Report: Lockerbie bomber released for oil
The British government agreed to include Lockerbie bomber Abdel Basset al-Megrahi in a prisoner transfer agreement with Libya because of the “overwhelming interests of the United Kingdom,” a newspaper reported on Sunday. According to the Sunday Times, a leaked correspondence between Justice Secretary Jack Straw and his counterpart Kenny MacAskill confirmed that the decisions was made as part of “wider negotiations” between the United Kingdom and Libya.
The report says that al-Megrahi’s release was mentioned when discussions over a multi-million-dollar oil exploration deal between UK-based BP and Libya stalled. The deal, valued as much as $900 million, was announced in May 2007 but half a year later was not ratified. By December 2007, the issue was allegedly resolved after Straw wrote to MacAskill that he would permit the prison transfer.
“The wider negotiations with the Libyans are reaching a critical stage and, in view of the overwhelming interests for the United Kingdom, I have agreed that in this instance the [prisoner transfer agreement] should be in the standard form and not mention any individual,” he wrote in a letter.
According to the Sunday Times, “Within six weeks of the government climbdown, Libya had ratified the BP deal. The prisoner transfer agreement was finalised in May this year, leading to Libya formally applying for Megrahi to be transferred to its custody.”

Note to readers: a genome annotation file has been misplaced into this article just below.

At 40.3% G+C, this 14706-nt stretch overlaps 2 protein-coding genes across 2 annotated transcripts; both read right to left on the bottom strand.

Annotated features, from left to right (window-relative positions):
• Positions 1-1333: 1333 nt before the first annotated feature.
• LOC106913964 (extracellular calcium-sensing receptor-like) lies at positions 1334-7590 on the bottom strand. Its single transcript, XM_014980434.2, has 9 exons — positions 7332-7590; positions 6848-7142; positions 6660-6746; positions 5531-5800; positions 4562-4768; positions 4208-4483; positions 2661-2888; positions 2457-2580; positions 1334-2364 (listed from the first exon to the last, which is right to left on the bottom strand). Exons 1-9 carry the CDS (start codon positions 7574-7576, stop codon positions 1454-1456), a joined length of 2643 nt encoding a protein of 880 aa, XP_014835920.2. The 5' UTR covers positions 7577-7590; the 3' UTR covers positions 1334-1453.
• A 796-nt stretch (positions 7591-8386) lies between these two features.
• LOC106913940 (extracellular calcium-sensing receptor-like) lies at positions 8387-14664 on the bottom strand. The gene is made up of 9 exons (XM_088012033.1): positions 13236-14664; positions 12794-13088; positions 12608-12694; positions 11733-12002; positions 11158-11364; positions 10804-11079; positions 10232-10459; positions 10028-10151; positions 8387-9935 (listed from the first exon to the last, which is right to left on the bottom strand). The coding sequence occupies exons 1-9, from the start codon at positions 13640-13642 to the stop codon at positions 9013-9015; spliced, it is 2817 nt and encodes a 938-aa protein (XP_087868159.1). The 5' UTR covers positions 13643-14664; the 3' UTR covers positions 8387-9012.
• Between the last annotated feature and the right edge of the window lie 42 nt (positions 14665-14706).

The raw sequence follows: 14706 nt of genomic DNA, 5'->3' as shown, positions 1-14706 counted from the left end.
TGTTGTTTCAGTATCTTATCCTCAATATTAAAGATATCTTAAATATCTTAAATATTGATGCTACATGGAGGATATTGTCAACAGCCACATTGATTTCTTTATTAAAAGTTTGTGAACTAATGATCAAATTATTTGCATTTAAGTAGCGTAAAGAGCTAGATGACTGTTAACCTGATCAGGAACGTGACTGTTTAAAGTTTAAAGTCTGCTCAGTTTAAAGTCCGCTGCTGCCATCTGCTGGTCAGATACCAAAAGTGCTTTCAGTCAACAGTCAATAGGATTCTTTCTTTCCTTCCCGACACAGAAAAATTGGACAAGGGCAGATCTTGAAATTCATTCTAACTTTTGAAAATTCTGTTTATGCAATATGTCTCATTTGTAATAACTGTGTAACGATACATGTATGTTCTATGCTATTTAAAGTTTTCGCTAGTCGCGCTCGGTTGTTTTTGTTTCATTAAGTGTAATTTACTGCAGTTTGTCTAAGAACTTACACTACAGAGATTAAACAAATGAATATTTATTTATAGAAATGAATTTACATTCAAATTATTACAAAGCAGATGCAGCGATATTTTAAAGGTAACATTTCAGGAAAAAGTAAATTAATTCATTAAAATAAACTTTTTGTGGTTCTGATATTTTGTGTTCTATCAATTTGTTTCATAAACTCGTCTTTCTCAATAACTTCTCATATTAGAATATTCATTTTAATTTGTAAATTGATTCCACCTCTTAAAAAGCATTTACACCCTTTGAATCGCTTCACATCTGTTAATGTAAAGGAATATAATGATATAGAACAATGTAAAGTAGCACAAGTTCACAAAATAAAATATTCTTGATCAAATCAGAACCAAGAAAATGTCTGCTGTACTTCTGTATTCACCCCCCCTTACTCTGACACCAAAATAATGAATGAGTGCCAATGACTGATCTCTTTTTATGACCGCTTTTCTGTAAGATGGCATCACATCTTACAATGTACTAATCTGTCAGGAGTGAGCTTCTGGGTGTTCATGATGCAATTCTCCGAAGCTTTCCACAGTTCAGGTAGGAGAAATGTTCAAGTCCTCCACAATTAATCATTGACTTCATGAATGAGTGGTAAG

Government critics have since called the letters proof that the release was commercially influenced. Government spokesmen, however, maintain that al-Megrahi was released on “compassionate grounds.” “Any suggestion that al Megrahi's release is related to a trade deal is completely without foundation,” a British Foreign Office representative told CNN.
Al-Megrahi, 57, was imprisoned and sentenced to life in prison in January 2001 after being charged with 270 counts of murder for his role in the bombing of Pan Am Flight 103 over Lockerbie, Scotland.
On August 20, 2009, the Scottish Government released al-Megrahi on “compassionate grounds” following reports that he had terminal prostate cancer and had only months to live.